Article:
Investor Alert

Nov. 5, 2008, 1:04 p.m. EST

World awaits Obama's response to economic woes

Difficult tasks ahead for president-elect

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By William L. Watts and Jeffry Bartash, MarketWatch

WASHINGTON (MarketWatch) -- A potentially deep U.S. recession and the sharpest global financial crisis since the Great Depression will give Democrat Barack Obama little time to bask in the afterglow of his historic win in the U.S. presidential election.

The decisive election victory "may help to instill a bit more confidence, but the problems have been well-documented," said Kenneth Broux, an economist at Lloyds TSB. "The economy is facing many, many difficulties."

U.S. markets on Wednesday tacked sharply lower while world financial markets were mixed. Strategists said investors are anxious to see the president-elect's next moves.

"The task for the new president is to first restore trust and confidence," said Jim Dunigan, managing executive for investments at PNC Wealth Management. "We saw a little bit of that ... [and] people are hopeful. He's got to deliver on that early."

President Bush on Wednesday said he would work to ensure a smooth transition so the new president can tackle economic and other problems quickly. Obama's presidential rival, Republican John McCain, also pledged support to help end the ongoing financial crisis.

Obama, the first black elected president, captured 52% of the nationwide vote and Democrats extended their majority control in Congress. The 47-year-old senator from Illinois won traditionally Democratic states and made strong inroads in GOP-leaning areas amid intense dissatisfaction with the Bush administration.

"What he did in this campaign was to be all-inclusive," said Colin Powell, a Republican who served as secretary of state in the Bush administration but backed Obama in this race, on CNN.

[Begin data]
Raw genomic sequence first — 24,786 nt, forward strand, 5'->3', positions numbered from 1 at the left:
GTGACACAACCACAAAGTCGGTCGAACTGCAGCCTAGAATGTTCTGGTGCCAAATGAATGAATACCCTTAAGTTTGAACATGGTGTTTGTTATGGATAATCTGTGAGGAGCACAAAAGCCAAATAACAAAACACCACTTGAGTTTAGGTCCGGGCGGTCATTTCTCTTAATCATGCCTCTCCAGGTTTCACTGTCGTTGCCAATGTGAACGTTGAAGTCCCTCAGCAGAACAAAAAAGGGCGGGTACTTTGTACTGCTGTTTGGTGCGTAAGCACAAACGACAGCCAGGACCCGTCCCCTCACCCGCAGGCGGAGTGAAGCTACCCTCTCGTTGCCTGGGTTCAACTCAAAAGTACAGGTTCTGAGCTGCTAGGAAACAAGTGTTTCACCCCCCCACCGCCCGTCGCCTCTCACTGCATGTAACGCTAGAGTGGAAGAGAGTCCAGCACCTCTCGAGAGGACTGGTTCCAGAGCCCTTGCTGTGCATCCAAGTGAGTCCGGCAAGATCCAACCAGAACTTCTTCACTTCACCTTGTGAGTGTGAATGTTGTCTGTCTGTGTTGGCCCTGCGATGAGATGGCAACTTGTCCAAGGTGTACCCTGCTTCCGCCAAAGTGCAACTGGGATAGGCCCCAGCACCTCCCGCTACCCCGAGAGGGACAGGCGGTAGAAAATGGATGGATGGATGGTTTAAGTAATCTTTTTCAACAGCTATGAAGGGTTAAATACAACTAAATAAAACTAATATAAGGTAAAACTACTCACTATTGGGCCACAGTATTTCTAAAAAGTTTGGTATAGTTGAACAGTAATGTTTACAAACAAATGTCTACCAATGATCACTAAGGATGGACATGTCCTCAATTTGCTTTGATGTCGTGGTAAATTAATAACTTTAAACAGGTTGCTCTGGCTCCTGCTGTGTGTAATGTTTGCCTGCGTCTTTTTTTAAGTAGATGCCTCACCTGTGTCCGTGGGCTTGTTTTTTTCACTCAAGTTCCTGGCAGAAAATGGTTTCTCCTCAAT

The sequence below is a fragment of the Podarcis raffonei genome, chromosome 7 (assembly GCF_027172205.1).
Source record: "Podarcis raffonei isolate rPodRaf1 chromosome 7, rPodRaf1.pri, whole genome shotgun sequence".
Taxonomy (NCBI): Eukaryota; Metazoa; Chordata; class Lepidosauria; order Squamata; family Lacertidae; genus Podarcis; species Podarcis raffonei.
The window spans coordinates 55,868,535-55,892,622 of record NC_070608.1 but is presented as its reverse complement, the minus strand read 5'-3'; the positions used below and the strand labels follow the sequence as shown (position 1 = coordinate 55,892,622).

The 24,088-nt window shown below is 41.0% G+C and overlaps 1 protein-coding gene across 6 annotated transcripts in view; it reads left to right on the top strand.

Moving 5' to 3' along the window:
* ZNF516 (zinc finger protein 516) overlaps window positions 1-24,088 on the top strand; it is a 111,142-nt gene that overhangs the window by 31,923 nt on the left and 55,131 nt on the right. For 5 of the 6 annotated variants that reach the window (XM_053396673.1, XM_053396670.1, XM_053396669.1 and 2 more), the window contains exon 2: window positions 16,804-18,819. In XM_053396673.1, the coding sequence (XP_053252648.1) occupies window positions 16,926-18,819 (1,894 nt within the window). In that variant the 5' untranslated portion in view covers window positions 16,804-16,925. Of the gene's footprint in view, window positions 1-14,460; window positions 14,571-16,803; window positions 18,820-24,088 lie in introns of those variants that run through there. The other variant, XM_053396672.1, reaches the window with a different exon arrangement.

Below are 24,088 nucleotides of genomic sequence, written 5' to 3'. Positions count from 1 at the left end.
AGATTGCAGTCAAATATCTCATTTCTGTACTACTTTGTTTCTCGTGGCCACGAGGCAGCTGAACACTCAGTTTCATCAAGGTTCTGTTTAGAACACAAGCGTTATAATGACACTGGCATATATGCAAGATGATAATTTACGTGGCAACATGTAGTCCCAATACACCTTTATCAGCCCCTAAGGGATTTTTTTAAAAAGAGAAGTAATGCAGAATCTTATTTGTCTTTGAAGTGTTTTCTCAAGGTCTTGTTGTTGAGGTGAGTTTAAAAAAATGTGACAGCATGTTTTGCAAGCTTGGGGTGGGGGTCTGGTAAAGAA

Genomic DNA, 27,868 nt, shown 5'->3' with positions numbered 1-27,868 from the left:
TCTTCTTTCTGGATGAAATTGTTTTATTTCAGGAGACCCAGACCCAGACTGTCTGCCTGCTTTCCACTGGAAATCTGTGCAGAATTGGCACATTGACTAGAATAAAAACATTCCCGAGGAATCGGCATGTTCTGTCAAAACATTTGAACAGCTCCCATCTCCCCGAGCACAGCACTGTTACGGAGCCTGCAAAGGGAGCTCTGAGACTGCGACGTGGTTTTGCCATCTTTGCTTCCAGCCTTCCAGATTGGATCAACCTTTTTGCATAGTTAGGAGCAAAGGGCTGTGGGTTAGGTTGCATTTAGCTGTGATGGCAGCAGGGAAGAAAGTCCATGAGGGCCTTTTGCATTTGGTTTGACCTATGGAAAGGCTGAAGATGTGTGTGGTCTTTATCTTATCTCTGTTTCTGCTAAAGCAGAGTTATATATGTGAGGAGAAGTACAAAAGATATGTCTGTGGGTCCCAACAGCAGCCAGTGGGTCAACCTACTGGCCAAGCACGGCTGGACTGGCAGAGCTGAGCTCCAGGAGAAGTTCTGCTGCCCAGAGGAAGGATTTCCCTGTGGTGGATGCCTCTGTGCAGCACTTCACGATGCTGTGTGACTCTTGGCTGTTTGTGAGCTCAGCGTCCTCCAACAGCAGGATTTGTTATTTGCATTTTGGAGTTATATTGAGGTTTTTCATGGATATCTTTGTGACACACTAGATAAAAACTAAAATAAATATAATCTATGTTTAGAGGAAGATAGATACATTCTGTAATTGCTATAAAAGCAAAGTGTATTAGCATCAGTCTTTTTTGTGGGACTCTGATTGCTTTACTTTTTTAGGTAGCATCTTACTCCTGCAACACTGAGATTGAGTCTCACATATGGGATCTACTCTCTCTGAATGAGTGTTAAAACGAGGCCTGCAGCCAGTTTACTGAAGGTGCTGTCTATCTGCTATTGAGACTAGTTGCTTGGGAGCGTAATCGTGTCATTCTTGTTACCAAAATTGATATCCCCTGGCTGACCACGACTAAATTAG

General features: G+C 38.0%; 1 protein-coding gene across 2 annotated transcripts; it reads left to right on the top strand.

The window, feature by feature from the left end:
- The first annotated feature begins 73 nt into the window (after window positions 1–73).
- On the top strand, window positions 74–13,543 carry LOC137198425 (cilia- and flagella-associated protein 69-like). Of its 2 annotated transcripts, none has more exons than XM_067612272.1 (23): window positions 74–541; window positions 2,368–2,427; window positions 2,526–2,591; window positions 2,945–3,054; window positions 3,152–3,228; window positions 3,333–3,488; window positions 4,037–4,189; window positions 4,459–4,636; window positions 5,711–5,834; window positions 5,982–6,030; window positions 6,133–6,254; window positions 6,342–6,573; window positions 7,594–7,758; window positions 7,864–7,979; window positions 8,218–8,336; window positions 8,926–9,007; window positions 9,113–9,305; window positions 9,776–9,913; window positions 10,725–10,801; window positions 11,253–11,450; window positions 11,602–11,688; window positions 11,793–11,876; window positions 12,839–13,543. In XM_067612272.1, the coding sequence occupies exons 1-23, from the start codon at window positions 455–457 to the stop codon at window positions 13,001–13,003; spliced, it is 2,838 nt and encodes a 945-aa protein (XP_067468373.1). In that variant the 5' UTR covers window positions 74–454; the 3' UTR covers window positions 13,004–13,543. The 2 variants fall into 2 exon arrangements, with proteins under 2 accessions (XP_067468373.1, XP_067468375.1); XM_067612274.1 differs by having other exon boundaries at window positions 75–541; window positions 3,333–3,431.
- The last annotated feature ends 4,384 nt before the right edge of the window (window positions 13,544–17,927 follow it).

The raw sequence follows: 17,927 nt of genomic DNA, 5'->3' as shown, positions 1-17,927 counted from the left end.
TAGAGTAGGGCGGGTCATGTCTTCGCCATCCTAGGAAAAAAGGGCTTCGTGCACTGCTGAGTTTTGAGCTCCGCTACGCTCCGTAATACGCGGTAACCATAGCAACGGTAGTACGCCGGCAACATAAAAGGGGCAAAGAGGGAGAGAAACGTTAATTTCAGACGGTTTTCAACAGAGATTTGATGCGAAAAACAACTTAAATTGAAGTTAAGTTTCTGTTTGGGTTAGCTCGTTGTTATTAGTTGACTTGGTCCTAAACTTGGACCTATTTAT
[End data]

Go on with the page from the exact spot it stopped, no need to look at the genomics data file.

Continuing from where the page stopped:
Yet Obama's party failed to win a so-called supermajority in the U.S. Senate that would have prevented minority Republicans from blocking Democratic initiatives via filibuster. Democrats gained five seats to 56, including two independents, with at least one seat still too close to call. Sixty seats are needed to prevent filibusters.

World reacts

The reaction around the world was largely positive.

"At a time when we must face huge challenges together, your election has raised enormous hope in France, in Europe and beyond," said French President Nicolas Sarkozy.

"This is a moment that will live in history as long as history books are written," said U.K. Prime Minister Gordon Brown, who sent his "warmest congratulations" to Obama.

Japanese Prime Minister Taro Aso said he would work with Obama to "strengthen the Japan-U.S. alliance further and work toward resolving global issues such as the world economy, terror and the environment."

The Russian government, however, reacted cautiously and said it was up to Obama to improve deteriorating relations between the two countries.

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